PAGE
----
What part of speech is “rains”

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as a noun, 'rains' refers to the plural form of 'rain,' which means the condensed moisture of the atmosphere falling visibly in separate drops.

'rains' can refer to multiple instances of rainfall or a season characterized by heavy rainfall, especially in regions with monsoon climates. It can be used to describe the weather condition or the water droplets themselves.

The rains in April brought flowers in May.

The monsoon rains are expected to arrive early this year.

Farmers rely on the annual rains for a good harvest.

don't confuse 'rains' (noun) with 'reins' (the straps used to control a horse) or 'reigns' (related to ruling or monarchy). In some contexts, 'rain' and 'rains' can be used interchangeably, but 'rains' often implies a more extended or recurrent period of rainfall.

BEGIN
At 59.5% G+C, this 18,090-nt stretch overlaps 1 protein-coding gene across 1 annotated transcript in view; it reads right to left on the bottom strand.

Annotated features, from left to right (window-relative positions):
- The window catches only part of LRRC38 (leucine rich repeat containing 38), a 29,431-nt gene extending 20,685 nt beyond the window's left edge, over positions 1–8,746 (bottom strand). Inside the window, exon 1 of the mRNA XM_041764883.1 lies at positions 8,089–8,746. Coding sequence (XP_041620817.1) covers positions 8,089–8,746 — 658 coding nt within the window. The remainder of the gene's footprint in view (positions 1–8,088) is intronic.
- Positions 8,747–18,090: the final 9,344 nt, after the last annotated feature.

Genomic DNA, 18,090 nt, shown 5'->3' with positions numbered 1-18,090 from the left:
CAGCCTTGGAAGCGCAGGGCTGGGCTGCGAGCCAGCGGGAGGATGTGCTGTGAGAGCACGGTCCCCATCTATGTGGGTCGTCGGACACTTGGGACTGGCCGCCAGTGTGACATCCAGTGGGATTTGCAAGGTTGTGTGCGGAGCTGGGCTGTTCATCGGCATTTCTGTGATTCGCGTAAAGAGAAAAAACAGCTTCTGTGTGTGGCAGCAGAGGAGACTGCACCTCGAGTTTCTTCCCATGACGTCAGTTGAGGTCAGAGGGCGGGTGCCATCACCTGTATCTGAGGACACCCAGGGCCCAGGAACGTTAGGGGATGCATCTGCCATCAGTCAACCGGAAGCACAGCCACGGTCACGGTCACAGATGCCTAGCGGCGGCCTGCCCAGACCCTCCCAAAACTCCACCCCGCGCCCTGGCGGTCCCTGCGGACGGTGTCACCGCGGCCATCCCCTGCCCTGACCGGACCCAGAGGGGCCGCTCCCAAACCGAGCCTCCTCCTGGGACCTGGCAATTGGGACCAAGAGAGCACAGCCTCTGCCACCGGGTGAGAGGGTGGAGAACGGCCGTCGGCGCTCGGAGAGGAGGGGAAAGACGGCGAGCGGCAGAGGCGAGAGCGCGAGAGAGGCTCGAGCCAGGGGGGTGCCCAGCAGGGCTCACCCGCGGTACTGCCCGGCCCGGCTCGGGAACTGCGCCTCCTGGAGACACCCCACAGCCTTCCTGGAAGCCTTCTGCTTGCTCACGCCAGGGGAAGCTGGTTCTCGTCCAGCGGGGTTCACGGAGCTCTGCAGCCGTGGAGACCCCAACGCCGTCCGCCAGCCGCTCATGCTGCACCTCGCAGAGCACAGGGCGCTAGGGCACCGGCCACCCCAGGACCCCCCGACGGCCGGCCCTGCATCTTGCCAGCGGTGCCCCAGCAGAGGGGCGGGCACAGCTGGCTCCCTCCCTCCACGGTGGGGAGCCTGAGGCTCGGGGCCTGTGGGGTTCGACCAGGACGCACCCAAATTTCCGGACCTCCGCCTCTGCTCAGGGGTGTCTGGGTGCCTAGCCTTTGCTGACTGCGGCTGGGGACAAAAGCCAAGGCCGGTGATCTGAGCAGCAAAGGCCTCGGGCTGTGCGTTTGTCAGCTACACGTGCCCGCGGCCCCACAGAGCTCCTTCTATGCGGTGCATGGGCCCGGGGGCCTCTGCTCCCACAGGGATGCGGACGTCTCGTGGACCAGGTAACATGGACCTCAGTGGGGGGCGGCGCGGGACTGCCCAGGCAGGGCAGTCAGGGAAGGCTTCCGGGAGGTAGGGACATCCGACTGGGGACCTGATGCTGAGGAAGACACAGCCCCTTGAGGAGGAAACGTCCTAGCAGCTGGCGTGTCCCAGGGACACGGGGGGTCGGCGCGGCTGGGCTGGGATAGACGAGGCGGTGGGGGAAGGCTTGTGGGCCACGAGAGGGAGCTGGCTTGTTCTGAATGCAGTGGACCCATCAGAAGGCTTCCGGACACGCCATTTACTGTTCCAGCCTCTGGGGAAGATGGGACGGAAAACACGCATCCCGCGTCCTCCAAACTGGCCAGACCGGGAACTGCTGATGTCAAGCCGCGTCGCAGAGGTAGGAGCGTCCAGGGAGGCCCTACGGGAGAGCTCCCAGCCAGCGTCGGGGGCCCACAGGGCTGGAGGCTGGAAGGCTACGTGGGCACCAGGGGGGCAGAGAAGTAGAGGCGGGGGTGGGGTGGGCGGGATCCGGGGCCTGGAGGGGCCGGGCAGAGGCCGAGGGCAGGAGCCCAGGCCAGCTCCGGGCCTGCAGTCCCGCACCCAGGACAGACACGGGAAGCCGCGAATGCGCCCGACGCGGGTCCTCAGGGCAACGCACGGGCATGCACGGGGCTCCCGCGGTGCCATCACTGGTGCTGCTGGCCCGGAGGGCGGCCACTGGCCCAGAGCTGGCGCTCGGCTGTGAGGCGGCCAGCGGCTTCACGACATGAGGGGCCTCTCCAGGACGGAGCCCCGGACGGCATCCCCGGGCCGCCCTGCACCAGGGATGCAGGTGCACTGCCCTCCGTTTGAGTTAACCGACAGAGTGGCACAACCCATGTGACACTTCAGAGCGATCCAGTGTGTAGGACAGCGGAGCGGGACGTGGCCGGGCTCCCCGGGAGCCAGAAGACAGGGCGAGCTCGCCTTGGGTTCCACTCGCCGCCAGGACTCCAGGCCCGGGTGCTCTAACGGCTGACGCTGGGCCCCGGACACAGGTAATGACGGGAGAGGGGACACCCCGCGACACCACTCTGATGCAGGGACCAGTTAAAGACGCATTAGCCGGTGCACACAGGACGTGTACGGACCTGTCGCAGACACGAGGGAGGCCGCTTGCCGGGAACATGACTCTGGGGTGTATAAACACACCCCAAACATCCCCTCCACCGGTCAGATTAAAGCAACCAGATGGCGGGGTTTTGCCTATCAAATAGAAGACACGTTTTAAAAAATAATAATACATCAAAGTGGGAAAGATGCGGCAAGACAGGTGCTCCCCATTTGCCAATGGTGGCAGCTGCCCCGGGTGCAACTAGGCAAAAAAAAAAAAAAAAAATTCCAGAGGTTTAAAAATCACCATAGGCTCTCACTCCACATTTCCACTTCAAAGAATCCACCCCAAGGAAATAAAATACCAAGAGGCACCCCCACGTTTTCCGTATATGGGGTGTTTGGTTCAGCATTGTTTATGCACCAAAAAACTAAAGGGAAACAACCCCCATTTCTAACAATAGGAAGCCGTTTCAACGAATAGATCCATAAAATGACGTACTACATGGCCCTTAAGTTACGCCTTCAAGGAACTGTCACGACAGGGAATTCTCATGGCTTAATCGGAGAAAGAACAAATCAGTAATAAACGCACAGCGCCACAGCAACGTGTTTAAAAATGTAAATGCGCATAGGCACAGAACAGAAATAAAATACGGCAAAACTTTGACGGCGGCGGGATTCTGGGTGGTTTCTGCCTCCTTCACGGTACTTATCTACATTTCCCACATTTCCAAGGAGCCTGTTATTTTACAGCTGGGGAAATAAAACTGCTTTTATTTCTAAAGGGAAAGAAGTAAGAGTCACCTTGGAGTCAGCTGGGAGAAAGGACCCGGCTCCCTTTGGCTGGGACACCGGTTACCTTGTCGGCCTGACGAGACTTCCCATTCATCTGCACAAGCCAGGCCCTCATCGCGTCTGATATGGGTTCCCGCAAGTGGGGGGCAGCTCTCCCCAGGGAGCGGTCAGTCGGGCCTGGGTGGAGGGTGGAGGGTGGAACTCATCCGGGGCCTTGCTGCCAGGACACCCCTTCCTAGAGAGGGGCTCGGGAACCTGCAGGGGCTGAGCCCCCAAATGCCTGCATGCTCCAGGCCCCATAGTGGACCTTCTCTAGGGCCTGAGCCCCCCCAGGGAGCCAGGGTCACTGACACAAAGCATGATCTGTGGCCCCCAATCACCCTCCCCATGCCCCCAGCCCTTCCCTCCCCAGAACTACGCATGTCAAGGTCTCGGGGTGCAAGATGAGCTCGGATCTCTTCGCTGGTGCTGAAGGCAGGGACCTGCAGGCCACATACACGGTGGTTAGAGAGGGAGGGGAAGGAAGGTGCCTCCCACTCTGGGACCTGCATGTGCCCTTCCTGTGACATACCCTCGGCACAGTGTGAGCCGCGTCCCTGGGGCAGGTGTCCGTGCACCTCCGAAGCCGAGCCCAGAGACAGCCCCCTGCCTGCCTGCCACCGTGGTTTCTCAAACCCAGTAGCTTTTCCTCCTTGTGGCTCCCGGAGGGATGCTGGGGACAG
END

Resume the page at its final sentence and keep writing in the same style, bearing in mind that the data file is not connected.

as a verb, 'rains' describes the action of rain falling. It's the third person singular form of the verb 'rain.'

when talking about it raining in the present tense, and the subject is third person singular (like 'it'), use 'rains.' It's often used in descriptive contexts to talk about weather conditions.

It often rains in the Pacific Northwest.

When it rains, it pours.

If it rains tomorrow, we'll have to cancel the picnic.

'rains' as a verb is typically used in impersonal constructions with 'it' as the subject. For example, 'It rains heavily in the tropics.' Avoid redundant phrases like 'rain water.' Since rain is water, simply use 'rain.'

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